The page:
Village Vets Centre Liverpool 0151 428 8600 0151 428 8600
Village Vets  Centre Liverpool   0151 428 8600   0151 428 8600


Rabbits are the third most popular pet in the UK after dogs and cats and are known for their intelligent, inquisitive and strong-minded personalities. The days of a lonely bunny cooped up in a small hutch at the bottom of the garden are long over and they are being recognised for their excellent memory and training abilities (See RWAF's A Hutch is not Enough campaign). Some people even compete their rabbits in agility competitions! There are many varieties of rabbit used for pets, show animals or their fur, from the small Netherland Dwarf to the huge Giant breeds and the hare-like Belgian hare. We perform many procedures on rabbits and recognise that they require a lot of routine healthcare, which is why we have extended our VIP plan to include rabbits.

Caring For Your Bunny

Rabbits make excellent pets, but they must have all of their needs and requirements catered for to ensure they have a happy and healthy life. We strongly advise bringing in new rabbits for a complete check-up to ensure there are no problems. Rabbits should have health checks at least once a year, ideally every 6 months.


Rabbits should eat predominantly hay or fresh grass with the occasional leafy green (except for lettuce which can cause diarrhoea). Root crops such as carrots should be given as a very occasional treat as they are high in sugar. If you wish to supplement your rabbit's diet with commercial foods then give no more than 10-15% of their daily intake as pellets. DO NOT feed your rabbit coarse mix (muesli-type) as this can cause obesity and tooth problems in your rabbit. We stock a wide range of veterinary recommended rabbit diets. Do not allow your rabbit onto grass that has been treated with pesticides, weed killer or rat bait as it is very poisonous. do not feed ivy or rhubarb to your pet as these can make them sick.


Rabbits are highly social and should be kept in single-sexed or mixed-sexed neutered pairs as a minimum. The best choice is a neutered male and female pair. Rabbits are not suited to live with guinea pigs as they can bully each other, they also transmit the pathogenic bacteria Bordetella bronchiseptica to each other.


Rabbits can be housed indoors or outdoors. Outdoor hutches must allow them to stand up, stretch and hop three times from one end to the other, they should be raised off the floor with a waterproof roof and not facing the sun or wind. If it is very cold or there are due to be fireworks, we advise bringing your rabbit inside your house temporarily as these can both kill your rabbit. Indoor rabbits can kept in plastic-based wire cages and trained to use litter trays. However, both groups of rabbits must be let outside of their housing several hours a day for exercise and play. They should be provided with toys (plastic bird toys are fine) and plenty of pipes or tubes to hide in if they feel threatened. Their roaming areas should be secure and fenced off if needed with no access to poisonous plants or electrical cables.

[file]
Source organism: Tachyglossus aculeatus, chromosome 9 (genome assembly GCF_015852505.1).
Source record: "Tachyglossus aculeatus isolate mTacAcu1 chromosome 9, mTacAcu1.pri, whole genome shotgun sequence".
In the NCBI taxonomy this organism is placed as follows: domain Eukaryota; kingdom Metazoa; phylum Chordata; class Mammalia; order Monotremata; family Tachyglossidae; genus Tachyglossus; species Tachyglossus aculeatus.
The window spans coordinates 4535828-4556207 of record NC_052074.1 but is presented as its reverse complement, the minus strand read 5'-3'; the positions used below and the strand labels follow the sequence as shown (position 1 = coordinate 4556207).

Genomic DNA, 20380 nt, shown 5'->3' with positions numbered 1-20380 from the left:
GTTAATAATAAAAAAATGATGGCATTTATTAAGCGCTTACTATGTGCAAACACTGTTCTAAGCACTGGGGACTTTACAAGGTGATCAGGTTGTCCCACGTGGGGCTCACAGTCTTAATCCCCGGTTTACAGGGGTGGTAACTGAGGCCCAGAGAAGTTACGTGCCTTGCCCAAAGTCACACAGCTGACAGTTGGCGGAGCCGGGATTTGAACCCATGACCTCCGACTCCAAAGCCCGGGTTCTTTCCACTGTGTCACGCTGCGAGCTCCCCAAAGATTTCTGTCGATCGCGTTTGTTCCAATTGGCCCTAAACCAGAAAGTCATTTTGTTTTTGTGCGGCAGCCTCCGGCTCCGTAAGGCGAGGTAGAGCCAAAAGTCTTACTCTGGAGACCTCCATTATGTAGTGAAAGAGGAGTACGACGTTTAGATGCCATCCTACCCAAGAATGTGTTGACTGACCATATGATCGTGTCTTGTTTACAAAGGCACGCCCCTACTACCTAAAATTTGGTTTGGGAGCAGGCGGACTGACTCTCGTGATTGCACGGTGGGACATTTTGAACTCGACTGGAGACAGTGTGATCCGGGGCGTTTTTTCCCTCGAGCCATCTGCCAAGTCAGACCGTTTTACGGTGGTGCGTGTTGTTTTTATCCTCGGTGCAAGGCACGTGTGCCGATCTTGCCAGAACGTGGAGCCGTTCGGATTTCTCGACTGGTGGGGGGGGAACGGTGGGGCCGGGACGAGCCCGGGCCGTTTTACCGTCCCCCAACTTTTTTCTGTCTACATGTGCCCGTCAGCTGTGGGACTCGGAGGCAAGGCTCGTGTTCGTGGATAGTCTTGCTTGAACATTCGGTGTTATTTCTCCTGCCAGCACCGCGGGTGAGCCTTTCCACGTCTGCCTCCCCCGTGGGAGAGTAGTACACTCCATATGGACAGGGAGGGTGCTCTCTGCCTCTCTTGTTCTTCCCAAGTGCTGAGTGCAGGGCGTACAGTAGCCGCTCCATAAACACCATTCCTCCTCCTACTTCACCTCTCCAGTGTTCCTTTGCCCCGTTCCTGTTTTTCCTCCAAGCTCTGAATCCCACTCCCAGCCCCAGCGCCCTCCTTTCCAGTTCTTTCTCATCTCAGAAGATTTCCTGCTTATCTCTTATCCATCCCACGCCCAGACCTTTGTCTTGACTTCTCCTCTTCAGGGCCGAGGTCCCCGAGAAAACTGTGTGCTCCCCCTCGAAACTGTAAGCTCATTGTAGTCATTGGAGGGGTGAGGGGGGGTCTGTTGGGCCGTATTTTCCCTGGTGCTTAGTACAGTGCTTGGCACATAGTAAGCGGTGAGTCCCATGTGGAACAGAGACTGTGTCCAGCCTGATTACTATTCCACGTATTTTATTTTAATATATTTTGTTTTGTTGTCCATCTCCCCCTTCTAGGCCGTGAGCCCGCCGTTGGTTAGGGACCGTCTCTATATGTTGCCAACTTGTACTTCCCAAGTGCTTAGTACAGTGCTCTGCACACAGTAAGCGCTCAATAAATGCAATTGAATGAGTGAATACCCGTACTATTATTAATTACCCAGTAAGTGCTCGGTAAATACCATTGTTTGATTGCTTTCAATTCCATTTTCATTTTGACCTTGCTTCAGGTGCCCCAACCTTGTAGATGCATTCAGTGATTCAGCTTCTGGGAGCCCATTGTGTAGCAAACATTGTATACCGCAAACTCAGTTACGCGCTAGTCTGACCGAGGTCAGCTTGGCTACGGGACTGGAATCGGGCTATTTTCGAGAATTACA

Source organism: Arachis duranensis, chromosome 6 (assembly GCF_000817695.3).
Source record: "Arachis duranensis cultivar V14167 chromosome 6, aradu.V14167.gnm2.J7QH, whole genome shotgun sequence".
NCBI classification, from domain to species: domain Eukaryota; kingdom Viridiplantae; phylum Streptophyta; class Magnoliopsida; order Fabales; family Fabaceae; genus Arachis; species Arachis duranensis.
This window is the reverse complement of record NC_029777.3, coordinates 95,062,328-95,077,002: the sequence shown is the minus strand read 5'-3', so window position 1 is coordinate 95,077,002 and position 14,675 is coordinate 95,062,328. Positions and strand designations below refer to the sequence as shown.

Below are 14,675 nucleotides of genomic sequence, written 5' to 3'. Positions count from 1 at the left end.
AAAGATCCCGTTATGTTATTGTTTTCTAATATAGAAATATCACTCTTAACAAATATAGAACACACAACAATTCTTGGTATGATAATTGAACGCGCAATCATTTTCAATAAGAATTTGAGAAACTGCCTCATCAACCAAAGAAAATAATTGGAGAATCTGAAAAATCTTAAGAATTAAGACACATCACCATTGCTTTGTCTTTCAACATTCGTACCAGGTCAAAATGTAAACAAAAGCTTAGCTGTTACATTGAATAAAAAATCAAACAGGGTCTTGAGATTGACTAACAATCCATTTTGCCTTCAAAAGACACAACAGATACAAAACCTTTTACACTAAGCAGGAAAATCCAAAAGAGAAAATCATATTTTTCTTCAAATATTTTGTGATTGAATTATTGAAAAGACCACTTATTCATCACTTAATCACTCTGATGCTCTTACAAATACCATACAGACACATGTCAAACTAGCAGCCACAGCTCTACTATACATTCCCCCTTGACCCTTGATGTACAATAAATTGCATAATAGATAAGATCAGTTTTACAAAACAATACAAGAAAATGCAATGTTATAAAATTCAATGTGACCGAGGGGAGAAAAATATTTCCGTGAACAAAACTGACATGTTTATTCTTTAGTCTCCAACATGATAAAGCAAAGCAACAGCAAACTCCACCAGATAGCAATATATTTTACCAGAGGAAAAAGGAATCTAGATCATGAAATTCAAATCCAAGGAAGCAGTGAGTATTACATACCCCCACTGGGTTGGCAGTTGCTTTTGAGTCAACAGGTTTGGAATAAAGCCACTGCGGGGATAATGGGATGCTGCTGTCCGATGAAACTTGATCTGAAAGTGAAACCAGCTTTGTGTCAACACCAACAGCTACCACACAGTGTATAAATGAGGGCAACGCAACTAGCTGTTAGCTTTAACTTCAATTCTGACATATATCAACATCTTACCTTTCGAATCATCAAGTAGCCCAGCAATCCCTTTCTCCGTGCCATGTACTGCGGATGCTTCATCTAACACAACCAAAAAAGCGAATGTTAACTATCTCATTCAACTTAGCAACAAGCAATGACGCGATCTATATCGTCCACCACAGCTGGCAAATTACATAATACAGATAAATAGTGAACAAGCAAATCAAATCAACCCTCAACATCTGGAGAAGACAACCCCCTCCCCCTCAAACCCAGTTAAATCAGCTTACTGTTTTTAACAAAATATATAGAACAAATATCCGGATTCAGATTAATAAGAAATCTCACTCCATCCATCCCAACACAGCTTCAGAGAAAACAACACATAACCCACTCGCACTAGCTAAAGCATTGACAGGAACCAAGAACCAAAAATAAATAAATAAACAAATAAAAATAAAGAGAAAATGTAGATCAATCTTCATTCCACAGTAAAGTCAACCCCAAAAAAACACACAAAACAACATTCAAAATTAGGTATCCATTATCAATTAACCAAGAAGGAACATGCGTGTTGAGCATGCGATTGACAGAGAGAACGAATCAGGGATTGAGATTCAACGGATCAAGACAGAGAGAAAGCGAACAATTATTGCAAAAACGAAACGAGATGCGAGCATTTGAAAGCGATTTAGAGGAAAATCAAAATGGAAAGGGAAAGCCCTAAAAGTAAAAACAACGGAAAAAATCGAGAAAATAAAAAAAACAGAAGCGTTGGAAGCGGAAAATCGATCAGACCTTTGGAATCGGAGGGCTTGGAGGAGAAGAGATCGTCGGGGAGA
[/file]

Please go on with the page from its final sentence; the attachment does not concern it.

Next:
Vaccinating Your Rabbit

It is very important that you have your pet rabbit vaccinated regularly. There are two diseases we currently vaccinate against:

  • Myxomatosis
    • A highly contagious and fatal infection in rabbits spread by biting insects.
    • Even house rabbits are at risk.
    • It causes conjunctivitis, facial and genital swelling and skin lumps.
    • There is no effective treatment for the disease.
    • It has been on the increase in recent years due to disease in the wild rabbit population.
  • Viral Haemorrhagic Disease (VHD)
    • A rare but fatal infection which causes clotting problems and internal bleeding.
    • There is no effective treatment and nearly all affected rabbits die.


A new vaccine is available which covers both diseases in a single injection. The vaccine is given from 5 weeks of age with an annual booster.

Neutering Your Rabbit

Rabbits can be neutered from 4-5 months of age and there are many good reasons to get your pet neutered:


  • No unwanted pregnancies.
    • Rabbits that fall pregnant while they are still growing can experience health problems during and after the birth as their bodies are not able to cope with it fully.
    • No pregnancy is a 100% safe. Some pets need a caesarean section to help them give birth at great cost to their owners. There is also a risk that mothers and their offspring may die.
    • Rescue centres are already full of pets looking for new homes, adding new animals to the population means fewer pets can be rehomed and may have to be put to sleep. It is also very stressful when you cannot find new owners for your own litters and have to look after more pets than you expected.
  • It reduces or removes some problem behaviours.
    • It removes the desire for male and female rabbits to spray their territory (such as in your house).
    • It reduces territorial and destructive behaviour.
    • It reduces human-related or rabbit-related aggression. It will help your rabbits get on better if they are fighting. Although this reduces aggression it may not entirely remove this problem.
  • It prevents pets from developing serious diseases in later life.
    • Spaying female rabbits prevents them from developing ovarian or uterine cancer. Almost 100% of female rabbits over the age of 5 years that have not been neutered will develop these cancers.
    • Female pets will not suffer from the life-threatening infection of their uterus called pyometra that requires expensive medical treatment or surgery. Spaying a pet costs much less than the surgery to cure this problem!
    • Male pets will not develop testicular cancer.
  • If your pet is difficult to handle, you want other small procedures doing (such as microchipping, checking teeth or lumps) we can do this all under the same anaesthetic with a lower cost to you and lower risk to your pet.


 Situations where you may not want to neuter your pet include:


  • You want to breed your pet